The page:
Block Away! It’s OK to Make Your Social Media Interactions Positive
This week, I wrote about blocking people on social media. To reiterate: It’s fine. Don’t let anyone make you feel bad about it.
Dominic Powell shared:
On Medium, I see the comments section like a room — so for example, the comments section of an article about trauma will likely contain people who have experienced trauma, and so I would leave comments that are considerate to the people visiting that ‘room’. Some people feel they can enter any comments section and say whatever they like, then get indignant when others react negatively. Would those unintentional trolls walk into a church and start shouting ‘God is dead’? Would they be surprised to receive a negative reaction? They really are losers.
Welcome, and thanks for commenting! “Considerate” is the key word in your comment. It’s a massive red flag when someone who refuses to show consideration for others rages while demanding it for themselves. I wasn’t trying to be inflammatory or clickbaity by talking about abuse. There is a lack of respect for the rules of society at work when people troll but not in a way that speaks to trying make things fairer or more equitable. It’s all about making other people feel uncomfortable and attacked. I would put money on it that everyone who trolls on the internet is abusing someone in real life or will soon. All that poisonous hostility comes too naturally — it’s their default setting. It has to spill over into how they engage with people face-to-face.
They’re exactly the kind of person who would interrupt a funeral to tell mourners “God is dead, and there’s no heaven!” How quickly they go to what is offensive tells you they know exactly what room they’re in, who their audience is, and what to say to ruffle feathers. It’s deliberate, and it’s incredibly narcissistic. That’s another reason I mute and block. Narcissists derive a sense of power from regulating other people’s emotions. It’s always a bad idea to allow them in your space if you can avoid it. When people show you who they are, believe them — the first time.
Lakitha Tolbert shared:
I do not understand people who feel guilty for blocking assholes on their social media. I have blocked whole hordes of people on my Tumblr, on my blog, and on here too. (Actually, people that show out on my blog get sent to Spam, and I never know even that they’ve read anything of mine). As soon as I see that a person has nothing interesting to contribute to a conversation, I will block. Not only do I not want to see their comments anymore, I don’t want them interacting with anything I post.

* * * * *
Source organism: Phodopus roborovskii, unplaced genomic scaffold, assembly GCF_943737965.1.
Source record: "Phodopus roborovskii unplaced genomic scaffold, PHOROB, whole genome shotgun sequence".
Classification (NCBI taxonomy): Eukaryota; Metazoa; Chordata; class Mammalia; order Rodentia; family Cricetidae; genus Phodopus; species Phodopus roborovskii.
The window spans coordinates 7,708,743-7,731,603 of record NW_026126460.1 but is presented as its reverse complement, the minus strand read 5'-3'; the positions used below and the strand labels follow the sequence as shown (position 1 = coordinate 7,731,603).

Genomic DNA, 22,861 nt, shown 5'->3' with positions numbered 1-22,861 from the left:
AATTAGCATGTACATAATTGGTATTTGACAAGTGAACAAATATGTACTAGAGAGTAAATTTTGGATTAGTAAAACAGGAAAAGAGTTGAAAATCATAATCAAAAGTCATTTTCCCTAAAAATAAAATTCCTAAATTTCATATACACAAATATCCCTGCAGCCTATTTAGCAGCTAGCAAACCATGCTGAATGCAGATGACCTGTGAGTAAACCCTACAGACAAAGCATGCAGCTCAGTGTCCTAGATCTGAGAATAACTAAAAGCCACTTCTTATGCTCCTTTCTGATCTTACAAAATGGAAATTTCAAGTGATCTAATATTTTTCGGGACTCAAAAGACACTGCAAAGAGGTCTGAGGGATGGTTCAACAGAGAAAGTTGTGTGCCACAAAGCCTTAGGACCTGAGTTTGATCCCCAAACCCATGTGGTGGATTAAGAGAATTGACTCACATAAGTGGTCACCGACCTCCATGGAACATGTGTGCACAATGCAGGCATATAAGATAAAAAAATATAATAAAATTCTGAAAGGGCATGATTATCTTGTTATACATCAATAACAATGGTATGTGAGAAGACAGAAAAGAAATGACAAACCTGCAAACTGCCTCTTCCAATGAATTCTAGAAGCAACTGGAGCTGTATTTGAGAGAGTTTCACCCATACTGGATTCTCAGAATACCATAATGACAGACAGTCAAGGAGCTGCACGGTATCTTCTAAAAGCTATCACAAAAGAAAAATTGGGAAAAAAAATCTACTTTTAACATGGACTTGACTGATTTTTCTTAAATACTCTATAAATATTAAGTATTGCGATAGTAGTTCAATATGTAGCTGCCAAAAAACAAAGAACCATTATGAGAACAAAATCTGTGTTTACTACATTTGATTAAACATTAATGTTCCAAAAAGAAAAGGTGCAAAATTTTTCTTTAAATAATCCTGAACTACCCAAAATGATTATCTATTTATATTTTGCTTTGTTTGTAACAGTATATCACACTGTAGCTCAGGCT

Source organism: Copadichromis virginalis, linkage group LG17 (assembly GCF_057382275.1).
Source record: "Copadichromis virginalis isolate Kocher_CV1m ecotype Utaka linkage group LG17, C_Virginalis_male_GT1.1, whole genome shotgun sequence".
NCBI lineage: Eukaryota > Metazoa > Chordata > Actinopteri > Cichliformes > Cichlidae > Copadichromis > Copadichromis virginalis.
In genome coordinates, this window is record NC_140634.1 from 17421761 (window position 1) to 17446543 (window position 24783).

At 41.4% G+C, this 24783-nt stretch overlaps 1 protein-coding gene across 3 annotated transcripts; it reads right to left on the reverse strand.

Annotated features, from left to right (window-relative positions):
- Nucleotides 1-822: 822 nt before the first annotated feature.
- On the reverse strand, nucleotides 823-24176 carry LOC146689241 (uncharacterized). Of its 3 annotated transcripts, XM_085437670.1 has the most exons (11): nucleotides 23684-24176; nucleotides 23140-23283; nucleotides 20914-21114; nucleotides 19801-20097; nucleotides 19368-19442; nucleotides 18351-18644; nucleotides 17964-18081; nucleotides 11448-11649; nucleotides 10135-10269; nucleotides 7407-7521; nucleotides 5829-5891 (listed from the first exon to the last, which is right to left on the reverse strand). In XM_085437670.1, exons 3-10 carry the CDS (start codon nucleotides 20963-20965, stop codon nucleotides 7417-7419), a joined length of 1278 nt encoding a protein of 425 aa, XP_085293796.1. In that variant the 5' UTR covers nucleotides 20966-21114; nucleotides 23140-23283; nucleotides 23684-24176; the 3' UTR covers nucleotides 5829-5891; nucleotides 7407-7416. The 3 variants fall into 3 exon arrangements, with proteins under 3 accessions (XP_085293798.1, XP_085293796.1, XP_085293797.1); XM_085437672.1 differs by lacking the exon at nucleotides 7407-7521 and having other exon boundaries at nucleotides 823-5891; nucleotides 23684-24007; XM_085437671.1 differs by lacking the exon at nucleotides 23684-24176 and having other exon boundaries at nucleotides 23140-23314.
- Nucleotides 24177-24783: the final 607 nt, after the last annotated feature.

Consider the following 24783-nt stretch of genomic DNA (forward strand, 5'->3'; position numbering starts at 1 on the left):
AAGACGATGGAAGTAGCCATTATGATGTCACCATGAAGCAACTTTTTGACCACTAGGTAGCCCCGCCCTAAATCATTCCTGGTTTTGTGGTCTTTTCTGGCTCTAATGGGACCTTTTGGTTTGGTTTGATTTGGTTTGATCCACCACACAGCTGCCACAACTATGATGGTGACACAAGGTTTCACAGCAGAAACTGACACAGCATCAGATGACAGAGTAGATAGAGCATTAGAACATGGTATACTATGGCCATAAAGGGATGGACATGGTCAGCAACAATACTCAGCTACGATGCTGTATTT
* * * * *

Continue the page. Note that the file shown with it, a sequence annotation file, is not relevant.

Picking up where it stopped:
When I was a child, if I acted a fool in school, or in my Grandma’s house, I got a time out in the corner, where not only could I not interact with anyone or any situation in the room, but no one could interact with me. I treat my online spaces the way I treat my personal spaces. I’m happy to share space with someone as long as they behave correctly. In fact, it’s very like the rules of my Grandma’s house. If they show their ass, they’re getting kicked out/blocked.
If a person wouldn’t act like that in their Grandmother’s house, why would they think they could come into my house and act a fool?
I co-sign all of this 100%. Why are so many people feeling bad for not allowing other people to treat them poorly? “Toughness” is overrated, in my opinion. It probably means you’re suppressing emotional trauma and will have a heart attack before you reach middle age. When I started writing these responses to comments, I didn’t want it to be people just agreeing with me and us patting each other on the back. But years online gave me a pretty good B.S. meter, so even posts that seem “normal” sometimes contain a turn of phrase that lets me know I’m dealing with one of the people who is a racist, sexist dirtbag but lacks the self-awareness to realize it. I don’t engage with them either. In a way, they’re worse than the trolls who are acting in bad faith and know it.
“I don’t want them interacting with anything I post.”
This is what a lot of people miss about the utility of the block function, especially on Twitter. Even if you have someone muted, they can still wreak havoc in your replies and abuse your followers. But you won’t be able to take action to stop it. A locked, bolted door is the best option, in my opinion.
This whole conversation has me pondering how the world might be different if enough people had actually listened to the groups the trolls began their attacks with. The forums spewing out these mass shooters overlap with Facebook pages and other online gathering spots where abusing women, racialized groups, and the LGBTQ community were directives. People have been shouting about them for years, trying to warn that they were dangerous. They were derided as hysterical. Now what? The horse is out of the barn. I’m not sure what the answer is, but whenever Jack Dorsey or Mark Zuckerberg speak, I get only more depressed about the state of affairs. I have zero confidence in their ability to address the problem meaningfully.
Wanted to end on a lighter note, but sometimes it’s not possible. Anyway… Thanks for reading!